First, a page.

The tremendous outpouring of support led to a phone call with Ikea and Yap suddenly found herself being flown to Almhult, Sweden, the site of the first Ikea store opened by founder Ingvar Kamprad in 1958.

“I was really nervous when they told me they wanted to meet up to see how we could work together. I was thinking: Oh gosh, would I have to negotiate with a whole room full of lawyers? I didn’t really know what was at stake. Through the correspondence in the few weeks prior to the trip though, they assured me that it would be a casual meeting with no lawyers in the room and no documents to sign. And true enough, that’s how it was. They were very open, warm and inclusive of what I was doing. I felt very welcomed.”

Yap’s maiden Scandinavian Ikea tour took her from Sweden to the Netherlands, where she went behind-the-scenes to meet Ikea’s team of designers and even had the exclusive privilege of viewing the upcoming 2015 collection.

Never would she have imagined meeting Torbjorn Loof, the CEO of Inter Ikea Systems B.V., the owner of the Ikea Concept and worldwide Ikea franchisor, but he made time to talk over the situation with Yap.

The conclusion? Ikea Hackers gets to stay as it is as an independent fan site, as long as there are no postings on the site that could damage the brand.

“They explained that from a legal standpoint, they had a responsibility to police their trademark to protect against abuse. But in my case, they actually have no objections to taking my site as it is,” said Yap, who admitted that she felt “even more love for the brand now because of the way they had handled everything.”

As the blogger awaits a possible collaboration with the Ikea team, she has since gone back to her curating duties. Yap recently wrote on her blog about Ikea’s interest in creating an Ikea hacking section in a museum that they are planning to build in Almhult.

Yap receives up to 12 hacks weekly from DIY enthusiasts in the United States, Australia and a handful of European countries.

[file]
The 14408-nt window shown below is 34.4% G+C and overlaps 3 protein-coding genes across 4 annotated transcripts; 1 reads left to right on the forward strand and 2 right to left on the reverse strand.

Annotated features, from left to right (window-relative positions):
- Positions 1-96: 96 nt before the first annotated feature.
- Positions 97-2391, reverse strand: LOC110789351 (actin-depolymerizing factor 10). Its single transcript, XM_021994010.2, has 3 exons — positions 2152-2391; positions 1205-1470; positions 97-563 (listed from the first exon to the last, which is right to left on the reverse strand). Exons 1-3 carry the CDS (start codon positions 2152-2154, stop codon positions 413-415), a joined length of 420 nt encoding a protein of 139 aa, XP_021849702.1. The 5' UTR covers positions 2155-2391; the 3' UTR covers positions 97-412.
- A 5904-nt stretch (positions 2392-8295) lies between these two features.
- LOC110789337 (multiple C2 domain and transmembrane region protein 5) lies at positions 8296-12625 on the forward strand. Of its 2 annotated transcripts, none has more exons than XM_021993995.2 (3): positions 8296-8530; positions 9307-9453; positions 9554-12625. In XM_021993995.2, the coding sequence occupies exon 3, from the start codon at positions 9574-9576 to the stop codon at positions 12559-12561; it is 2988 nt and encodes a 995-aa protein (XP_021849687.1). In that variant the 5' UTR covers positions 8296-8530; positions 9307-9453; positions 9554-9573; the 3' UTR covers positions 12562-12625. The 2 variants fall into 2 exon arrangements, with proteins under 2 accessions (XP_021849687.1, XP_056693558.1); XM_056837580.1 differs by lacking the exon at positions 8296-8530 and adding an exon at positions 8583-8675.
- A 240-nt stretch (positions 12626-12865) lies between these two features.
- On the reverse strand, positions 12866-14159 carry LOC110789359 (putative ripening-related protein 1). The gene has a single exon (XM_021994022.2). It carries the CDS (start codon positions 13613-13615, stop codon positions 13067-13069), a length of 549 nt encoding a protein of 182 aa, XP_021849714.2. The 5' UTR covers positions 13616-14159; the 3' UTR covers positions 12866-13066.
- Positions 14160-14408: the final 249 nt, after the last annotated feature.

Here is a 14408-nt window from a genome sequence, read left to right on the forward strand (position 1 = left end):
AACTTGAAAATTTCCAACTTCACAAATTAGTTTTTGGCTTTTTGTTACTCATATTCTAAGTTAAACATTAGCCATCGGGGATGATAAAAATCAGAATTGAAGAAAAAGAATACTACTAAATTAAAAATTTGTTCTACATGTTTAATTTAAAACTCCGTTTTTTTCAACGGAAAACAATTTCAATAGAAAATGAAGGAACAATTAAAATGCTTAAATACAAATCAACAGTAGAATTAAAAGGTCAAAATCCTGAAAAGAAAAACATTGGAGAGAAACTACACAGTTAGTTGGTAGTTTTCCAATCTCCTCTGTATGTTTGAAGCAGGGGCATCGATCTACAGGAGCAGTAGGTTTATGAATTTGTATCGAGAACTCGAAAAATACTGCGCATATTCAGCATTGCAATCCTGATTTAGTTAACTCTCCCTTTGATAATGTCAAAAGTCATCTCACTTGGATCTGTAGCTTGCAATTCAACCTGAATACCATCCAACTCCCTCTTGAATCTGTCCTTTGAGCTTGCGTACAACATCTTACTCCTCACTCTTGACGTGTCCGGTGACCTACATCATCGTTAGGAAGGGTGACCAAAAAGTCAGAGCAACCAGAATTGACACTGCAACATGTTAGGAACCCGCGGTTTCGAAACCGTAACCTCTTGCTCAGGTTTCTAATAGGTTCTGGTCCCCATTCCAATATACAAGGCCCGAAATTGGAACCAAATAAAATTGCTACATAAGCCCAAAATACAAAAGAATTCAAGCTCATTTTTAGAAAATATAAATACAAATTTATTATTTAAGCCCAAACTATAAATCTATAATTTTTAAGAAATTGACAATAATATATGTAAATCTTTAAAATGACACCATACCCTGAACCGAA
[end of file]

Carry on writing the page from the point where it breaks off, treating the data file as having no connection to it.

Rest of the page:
Blog traffic to her site has returned to business as usual, averaging about 30,000 visitors a day.

Though Yap’s job is relatively stress-free, she still gets the occasional backlash when she uploads a hack that isn’t all that conventional.

“Once, I received this hack from a guy who built a ‘bed in the air’ by hanging a bed from the ceiling with metal chains. There was a big hoo-ha ― a lot of my readers were concerned over safety issues so I had to issue a caution to go with the post, to remind people to leave the risky hacks to the experts.

“When I uploaded the hack, I just thought it was an interesting idea worth sharing. But now I have to keep myself in check; Ikea Hackers is less about what I think than it is about what people want to see,” Yap said.

Sporting a bright yellow T-shirt ― a gift from a friend ― that resembles an illustrated catalogue of the Jules chair (complete with an Ikea barcode and 14.99 ringgit price tag), Yap is shy and soft-spoken as she talks about her hopes of having a bit more time in the coming year to try some Ikea hacks herself.

“I have a lot of Ikea products at home but I haven’t had the time to do much hacking myself. I might just do that soon. I’ve been thinking of changing some things around in my bathroom ― maybe use the Algot shelves to interchange with some panels on my bath. We’ll see what comes up,” she said.

By Lee Mei Li

(The Star)